New Delhi: With the release of top National Conference (NC) leader Farooq Abdullah from detention on March 13, and the recent formation of a new political entity – Apni Party – in Kashmir, the focus is back on which political forces New Delhi may side with in the Valley next.
In the last assembly, the ruling Bharatiya Janata Party was in alliance with the People’s Democratic Party (PDP), headed by former chief minister Mehbooba Mufti. However, Mehbooba herself has been kept in detention under the Public Safety Act (PSA) at the orders of the Narendra Modi government following the reading down of Article 370 in August 2019, along with another former chief minister and NC president Omar Abdullah.
On March 14, a former Kashmir advisor to Atal Bihari Vajpayee – A.S. Dulat, whose visit to Farooq Abdullah during his detention was facilitated by the Ministry of Home Affairs (MHA) on February 12 and is widely being treated as the much-needed ‘back channel’ for the Centre to find a way out in a locked-down Kashmir – told The Wire that the government of India would talk to Mehbooba too.
“I think they (the government) need to talk to everybody. She (Mehbooba) has been in alliance with them (the BJP); she is a big player. And Dr Farooq (Abdullah) did not mention Mehbooba’s name (on the day of his release in Srinagar, he demanded the release of Omar and Mehbooba too) for nothing yesterday. I mean, it all adds up.”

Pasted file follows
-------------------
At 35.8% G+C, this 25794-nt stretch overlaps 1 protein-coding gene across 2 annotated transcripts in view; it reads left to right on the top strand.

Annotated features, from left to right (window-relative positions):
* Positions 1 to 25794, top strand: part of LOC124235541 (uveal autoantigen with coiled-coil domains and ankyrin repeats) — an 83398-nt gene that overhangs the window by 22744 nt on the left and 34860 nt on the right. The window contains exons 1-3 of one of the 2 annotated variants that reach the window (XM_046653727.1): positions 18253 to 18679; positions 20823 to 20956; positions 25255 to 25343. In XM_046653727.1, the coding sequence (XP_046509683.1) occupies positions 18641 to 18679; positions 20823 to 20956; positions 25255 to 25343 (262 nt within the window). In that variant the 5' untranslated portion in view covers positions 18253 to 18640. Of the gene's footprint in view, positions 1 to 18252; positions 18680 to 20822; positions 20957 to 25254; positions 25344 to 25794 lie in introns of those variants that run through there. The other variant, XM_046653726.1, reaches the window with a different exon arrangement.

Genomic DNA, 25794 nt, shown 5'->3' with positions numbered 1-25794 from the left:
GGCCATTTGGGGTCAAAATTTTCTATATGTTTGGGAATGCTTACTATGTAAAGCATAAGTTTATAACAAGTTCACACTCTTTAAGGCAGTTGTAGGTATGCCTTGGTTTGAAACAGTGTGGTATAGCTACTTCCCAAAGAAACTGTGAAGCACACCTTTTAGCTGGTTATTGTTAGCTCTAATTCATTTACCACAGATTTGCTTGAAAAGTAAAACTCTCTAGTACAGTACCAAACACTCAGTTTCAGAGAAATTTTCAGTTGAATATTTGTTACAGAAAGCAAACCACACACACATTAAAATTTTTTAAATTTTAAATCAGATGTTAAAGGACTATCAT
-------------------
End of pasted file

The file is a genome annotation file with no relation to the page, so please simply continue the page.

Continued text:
To a pointed question on whether like he went to meet Abdullah senior in detention, anyone went to meet Mehbooba too, Dulat said, “Who knows. But I don’t know, I have no idea.”
Playing down his role of being an intermediary between the Centre and senior Abdullah, he also added, “I had to meet Farooq as a well-wisher and not as an emissary (of the government).” Though in sections of media his ‘secret visit’ to Abdullah has been mentioned, Dulat has confirmed it only in the exclusive interview to The Wire.
Though Dulat said the government would talk to Mehbooba too, the former Research & Analysis Wing (RAW) chief and special director of the Intelligence Bureau (IB) categorically stated to the interviewer, Karan Thapar, that he was confident of Omar Abdullah being the next chief minister of Jammu and Kashmir.
“He will be the next chief minister of Jammu and Kashmir, whenever the elections are held.”
On asked what has triggered that confidence in him, he replied, “I said this in 2008 as well, about six or eight months before he became the chief minister. He is the obvious choice. The National Conference is the only party which is spread all over the state.”
He also stated, “Not only will they (the government) talk to Omar Abdullah, Delhi for whatever reasons has always been more comfortable with Omar than Farooq. It is very strange.” Though he said he didn’t know whether Modi and home minister Amit Shah felt the same as Vajpayee did with Omar, he added, “I am saying, New Delhi, in general, has always felt more comfortable with Omar than Farooq. Farooq doesn’t generally make you feel so. It is a pity because he is a much taller leader, tallest in Kashmir, but people in Delhi have not been able to understand him.”